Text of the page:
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Microbial monsters and chemical cocktails: The science behind 'The Cabin in the Woods'
If only they had listened to Mordecai.
The Cabin in the Woods, released ten years ago this week, was an instant classic in the horror genre. The way it lampooned favored horror tropes, twisting them on their heads, while still remaining faithful and adding a dimension to the stories which came before, was the perfect recipe for carnage and laughs.
The premise, for those of you who have somehow made it through the last decade without seeing it, centers on a secret facility known, appropriately enough, as The Facility. There, a group of people coordinate a series of human sacrifices, all over the world, to placate Lovecraftian gods slumbering beneath the Earth's surface. Only one of the sacrifices needs to succeed and, while there have been some close calls, it's always worked.
The local sacrifice takes place at the titular cabin in the woods, where a group of college students are about to be ceremoniously fed to an array of classic monsters. While the set dressing is fantastical and bloody, there are parts of The Cabin in the Woods which land pretty close to home.
A FACILITY FOR HIGH CONTAINMENT
The titular cabin in the woods is only the visible face of a much larger compound buried underground, a compound holding every monster you've ever heard of, and a bunch more you haven't. The Facility, and other buildings like it, all over the world, are the only thing protecting humanity from ancient horrors which could bring our species to its knees.
Werewolves, zombies, and killer mermaids aren't real (although, that's exactly what the folks at The Facility would want us to think) but our species has been at the mercy of killer creatures since time immemorial. These monsters aren't big, hairy beasts. In fact, you wouldn't even be able to see them without the right instruments. We're talking about microbes, those most ancient of invisible monsters. Luckily, just like in the movie, we've built up a few dozen facilities to contain them.
As we identify pathogenic risks to public health, organizations like the CDC and WHO work to reduce infections through the development of vaccines and post-infection therapies. In order to do that, scientists need to be able to isolate a pathogen and study it in the lab. Of course, doing that means intentionally putting people in close contact with an infectious disease of the types which are often highly transmissible and potentially fatal.
Aiming to do that as safely as possible means designing facilities for the storage and study of microbial monsters, deadly pathogens. In the case of smallpox, that work allowed humanity to completely eradicate a disease for the first and, to date, the only time in human history.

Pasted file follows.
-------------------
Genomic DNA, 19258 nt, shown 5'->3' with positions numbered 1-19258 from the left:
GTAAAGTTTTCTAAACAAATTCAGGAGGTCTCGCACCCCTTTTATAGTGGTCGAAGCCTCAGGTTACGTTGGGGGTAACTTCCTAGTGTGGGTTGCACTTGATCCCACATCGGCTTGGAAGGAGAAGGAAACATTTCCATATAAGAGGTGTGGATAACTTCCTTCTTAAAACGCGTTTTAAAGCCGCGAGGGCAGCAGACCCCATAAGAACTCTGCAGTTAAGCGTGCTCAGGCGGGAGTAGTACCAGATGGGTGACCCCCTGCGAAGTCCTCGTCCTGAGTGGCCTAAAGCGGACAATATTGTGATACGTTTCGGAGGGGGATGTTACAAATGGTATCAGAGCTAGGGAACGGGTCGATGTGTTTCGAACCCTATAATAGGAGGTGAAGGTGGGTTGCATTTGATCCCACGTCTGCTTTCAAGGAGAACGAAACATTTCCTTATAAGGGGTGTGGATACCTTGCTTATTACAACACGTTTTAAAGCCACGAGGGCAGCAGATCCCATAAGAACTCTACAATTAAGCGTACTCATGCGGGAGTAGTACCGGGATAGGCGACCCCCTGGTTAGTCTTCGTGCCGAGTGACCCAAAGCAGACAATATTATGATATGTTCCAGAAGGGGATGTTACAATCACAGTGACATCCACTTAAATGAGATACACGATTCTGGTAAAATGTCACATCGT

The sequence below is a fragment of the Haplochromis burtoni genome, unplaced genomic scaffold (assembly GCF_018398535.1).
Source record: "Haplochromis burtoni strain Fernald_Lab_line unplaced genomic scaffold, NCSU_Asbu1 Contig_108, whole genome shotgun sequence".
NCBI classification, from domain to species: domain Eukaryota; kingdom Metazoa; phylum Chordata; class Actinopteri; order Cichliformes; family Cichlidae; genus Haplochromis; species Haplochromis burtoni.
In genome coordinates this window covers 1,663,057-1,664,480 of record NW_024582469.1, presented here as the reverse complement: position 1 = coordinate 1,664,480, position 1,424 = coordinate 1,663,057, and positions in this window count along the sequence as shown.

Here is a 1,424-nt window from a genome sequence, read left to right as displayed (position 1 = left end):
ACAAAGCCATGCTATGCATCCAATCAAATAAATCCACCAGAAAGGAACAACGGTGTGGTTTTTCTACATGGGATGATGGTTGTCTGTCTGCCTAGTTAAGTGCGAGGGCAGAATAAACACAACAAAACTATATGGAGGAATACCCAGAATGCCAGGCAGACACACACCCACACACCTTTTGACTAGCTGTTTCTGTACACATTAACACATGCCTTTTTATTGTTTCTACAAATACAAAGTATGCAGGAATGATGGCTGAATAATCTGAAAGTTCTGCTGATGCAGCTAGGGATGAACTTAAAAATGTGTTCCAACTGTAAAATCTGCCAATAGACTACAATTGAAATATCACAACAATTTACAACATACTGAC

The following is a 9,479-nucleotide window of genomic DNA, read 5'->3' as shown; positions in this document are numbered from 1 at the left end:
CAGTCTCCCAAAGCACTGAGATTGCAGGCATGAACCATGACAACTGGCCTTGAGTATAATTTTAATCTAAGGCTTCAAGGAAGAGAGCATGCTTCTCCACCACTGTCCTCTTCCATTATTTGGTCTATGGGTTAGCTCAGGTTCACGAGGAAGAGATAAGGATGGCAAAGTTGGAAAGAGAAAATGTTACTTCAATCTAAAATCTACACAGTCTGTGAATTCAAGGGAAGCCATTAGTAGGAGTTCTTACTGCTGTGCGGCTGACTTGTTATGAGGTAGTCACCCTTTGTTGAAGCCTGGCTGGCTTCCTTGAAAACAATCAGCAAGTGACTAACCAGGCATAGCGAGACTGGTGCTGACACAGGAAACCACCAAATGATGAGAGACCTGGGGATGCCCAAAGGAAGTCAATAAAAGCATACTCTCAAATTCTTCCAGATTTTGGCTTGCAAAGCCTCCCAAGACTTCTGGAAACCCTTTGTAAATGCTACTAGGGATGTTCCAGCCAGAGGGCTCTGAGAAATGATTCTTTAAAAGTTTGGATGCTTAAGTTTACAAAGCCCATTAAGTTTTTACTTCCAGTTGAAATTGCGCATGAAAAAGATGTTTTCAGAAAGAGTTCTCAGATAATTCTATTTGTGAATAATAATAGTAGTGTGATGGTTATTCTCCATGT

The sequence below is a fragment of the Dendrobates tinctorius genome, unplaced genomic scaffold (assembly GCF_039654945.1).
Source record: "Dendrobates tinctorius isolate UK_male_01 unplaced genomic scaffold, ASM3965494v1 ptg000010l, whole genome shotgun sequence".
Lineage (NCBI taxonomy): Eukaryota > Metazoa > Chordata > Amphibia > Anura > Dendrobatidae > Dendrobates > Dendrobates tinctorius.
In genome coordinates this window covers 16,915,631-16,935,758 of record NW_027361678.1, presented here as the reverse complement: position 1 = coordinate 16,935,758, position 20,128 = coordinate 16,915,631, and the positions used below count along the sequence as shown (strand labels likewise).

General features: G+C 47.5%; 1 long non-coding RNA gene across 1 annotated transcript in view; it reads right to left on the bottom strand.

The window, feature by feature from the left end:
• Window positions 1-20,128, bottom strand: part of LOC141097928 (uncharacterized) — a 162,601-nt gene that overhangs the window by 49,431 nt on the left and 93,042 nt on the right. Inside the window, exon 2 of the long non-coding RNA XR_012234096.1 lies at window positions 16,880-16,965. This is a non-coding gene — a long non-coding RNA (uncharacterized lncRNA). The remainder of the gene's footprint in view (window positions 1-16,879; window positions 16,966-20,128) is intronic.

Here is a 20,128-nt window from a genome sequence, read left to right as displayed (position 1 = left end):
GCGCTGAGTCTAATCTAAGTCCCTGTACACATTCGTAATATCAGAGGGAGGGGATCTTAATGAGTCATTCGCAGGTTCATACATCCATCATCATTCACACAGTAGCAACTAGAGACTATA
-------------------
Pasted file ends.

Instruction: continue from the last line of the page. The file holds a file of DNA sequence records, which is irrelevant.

While there hasn't been a single naturally occurring case of smallpox since 1977, the disease does still exist in the lab. High containment labs (HCLs) exist in various countries around the world and house some of the world's deadliest diseases. The most robust level HCL is known as a BSL-4, which houses diseases with high levels of airborne transmission, potentially fatal symptoms, and no known treatment or vaccine. At the time of this writing, there are at least 60 such labs in existence.
These facilities are the closest real-world equivalent to The Facility, housing the world's deadliest pathogens, often locked inside pressurized rooms, for the safety and protection of all humanity. We honestly can't decide of being invisible makes deadly disease pathogens more or less frightening than a little girl in a ballarina's outfit, with no face and so many teeth.
In order to appease the old gods, the sacrifices need to die in a way which is consistent with classic horror movies. Each of the sacrifices is essentially filling a particular stereotypical role. There's the jock, the virgin, the burnout... you get the idea. But each of those character types doesn't necessarily fit the actual personalities of the people who have been chosen to fill their role. That's where The Facility's chemical department comes in.
In the film, we see a number of chemicals deployed through various means. Jules is transformed from a model student into a stereotypical ditz by way of doped hair dye. Other characters experience modified personalities by way of gas which is pumped into the cabin or the surrounding area. It lowers intelligence and inhibition, which sounds a whole lot like some of the symptoms of alcohol consumption without actually needing to be orally consumed, and without the rest of the side effects.
It's unclear exactly what chemical compounds The Facility is putting to use, but alcohol is actually a pretty good candidate. We just need to change the delivery method. Over recent years, there has been increased interest in inhalable shots and gaseous cocktails.
Various spirits can be coaxed into a gaseous form through the introduction of heat and a number of businesses are throwing their hats in the ring to design the future of breathable intoxication. When inhaled, alcohol directly enters the bloodstream without needing to first make its way through the digestive system. As a result, consumers become intoxicated almost immediately and avoid any digestive response, such as vomiting.
There has even been at least one instance in which an entire room was pumped full of an alcohol fog, allowing patrons to catch a buzz just by hanging out in the room and breathing. If it works in a bar, it could definitely work in a custom-made cabin run by a shadow organization.
The only trouble, and this is a big one, is that those physical responses are what let you know that you've overdone it. Without that cue, and with the near immediate bloodstream distribution, the risk of accidental alcohol overdose increases. Ending up a sacrifice to the old gods is a high price to pay for avoiding a little quality time with the porcelain throne.